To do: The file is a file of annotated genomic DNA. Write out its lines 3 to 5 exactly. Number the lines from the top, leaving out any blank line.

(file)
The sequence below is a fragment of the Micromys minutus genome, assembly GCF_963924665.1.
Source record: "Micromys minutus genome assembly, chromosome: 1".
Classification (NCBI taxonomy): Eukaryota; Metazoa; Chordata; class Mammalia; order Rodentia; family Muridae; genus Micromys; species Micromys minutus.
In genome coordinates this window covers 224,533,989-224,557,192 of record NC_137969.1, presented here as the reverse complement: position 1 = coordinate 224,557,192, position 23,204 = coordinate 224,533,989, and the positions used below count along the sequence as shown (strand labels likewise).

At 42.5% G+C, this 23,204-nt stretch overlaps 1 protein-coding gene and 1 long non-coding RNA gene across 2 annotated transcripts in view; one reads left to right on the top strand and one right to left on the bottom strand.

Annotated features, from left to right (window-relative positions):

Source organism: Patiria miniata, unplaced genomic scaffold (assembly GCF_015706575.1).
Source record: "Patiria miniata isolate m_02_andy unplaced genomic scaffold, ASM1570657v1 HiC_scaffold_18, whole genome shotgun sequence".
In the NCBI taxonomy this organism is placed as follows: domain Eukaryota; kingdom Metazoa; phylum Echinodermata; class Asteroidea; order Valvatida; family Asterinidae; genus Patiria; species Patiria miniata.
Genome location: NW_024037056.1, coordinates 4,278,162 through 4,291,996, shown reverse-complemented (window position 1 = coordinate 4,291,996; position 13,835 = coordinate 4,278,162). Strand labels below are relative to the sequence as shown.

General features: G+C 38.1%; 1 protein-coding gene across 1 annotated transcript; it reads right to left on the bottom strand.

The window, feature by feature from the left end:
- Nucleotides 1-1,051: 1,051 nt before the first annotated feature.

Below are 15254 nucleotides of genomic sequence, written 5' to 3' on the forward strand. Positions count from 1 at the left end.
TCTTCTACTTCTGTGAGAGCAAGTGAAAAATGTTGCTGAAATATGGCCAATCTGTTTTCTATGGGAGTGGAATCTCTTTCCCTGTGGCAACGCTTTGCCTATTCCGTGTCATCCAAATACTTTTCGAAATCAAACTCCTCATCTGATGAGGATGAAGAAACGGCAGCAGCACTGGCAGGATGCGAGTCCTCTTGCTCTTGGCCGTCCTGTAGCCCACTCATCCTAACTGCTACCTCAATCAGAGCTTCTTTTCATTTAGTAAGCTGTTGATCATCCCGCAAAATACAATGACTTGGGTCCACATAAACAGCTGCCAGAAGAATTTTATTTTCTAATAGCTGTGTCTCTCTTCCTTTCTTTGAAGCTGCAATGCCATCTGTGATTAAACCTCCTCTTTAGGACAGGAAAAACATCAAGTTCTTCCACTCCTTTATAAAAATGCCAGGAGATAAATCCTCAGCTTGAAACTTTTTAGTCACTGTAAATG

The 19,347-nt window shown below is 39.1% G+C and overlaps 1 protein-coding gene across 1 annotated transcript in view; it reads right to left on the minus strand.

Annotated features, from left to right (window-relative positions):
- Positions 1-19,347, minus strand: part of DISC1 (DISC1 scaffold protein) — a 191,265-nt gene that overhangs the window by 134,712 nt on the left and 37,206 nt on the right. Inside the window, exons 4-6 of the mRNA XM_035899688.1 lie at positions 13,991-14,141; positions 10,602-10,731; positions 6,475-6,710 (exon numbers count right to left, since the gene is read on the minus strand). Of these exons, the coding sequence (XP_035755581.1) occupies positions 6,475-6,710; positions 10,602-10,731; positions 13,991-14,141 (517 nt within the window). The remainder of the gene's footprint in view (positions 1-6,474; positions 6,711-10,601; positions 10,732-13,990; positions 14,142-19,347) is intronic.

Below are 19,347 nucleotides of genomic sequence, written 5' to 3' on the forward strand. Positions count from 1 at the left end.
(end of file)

Classification (NCBI taxonomy): Eukaryota; Metazoa; Chordata; class Mammalia; order Rodentia; family Muridae; genus Micromys; species Micromys minutus.
In genome coordinates this window covers 224,533,989-224,557,192 of record NC_137969.1, presented here as the reverse complement: position 1 = coordinate 224,557,192, position 23,204 = coordinate 224,533,989, and the positions used below count along the sequence as shown (strand labels likewise).

At 42.5% G+C, this 23,204-nt stretch overlaps 1 protein-coding gene and 1 long non-coding RNA gene across 2 annotated transcripts in view; one reads left to right on the top strand and one right to left on the bottom strand.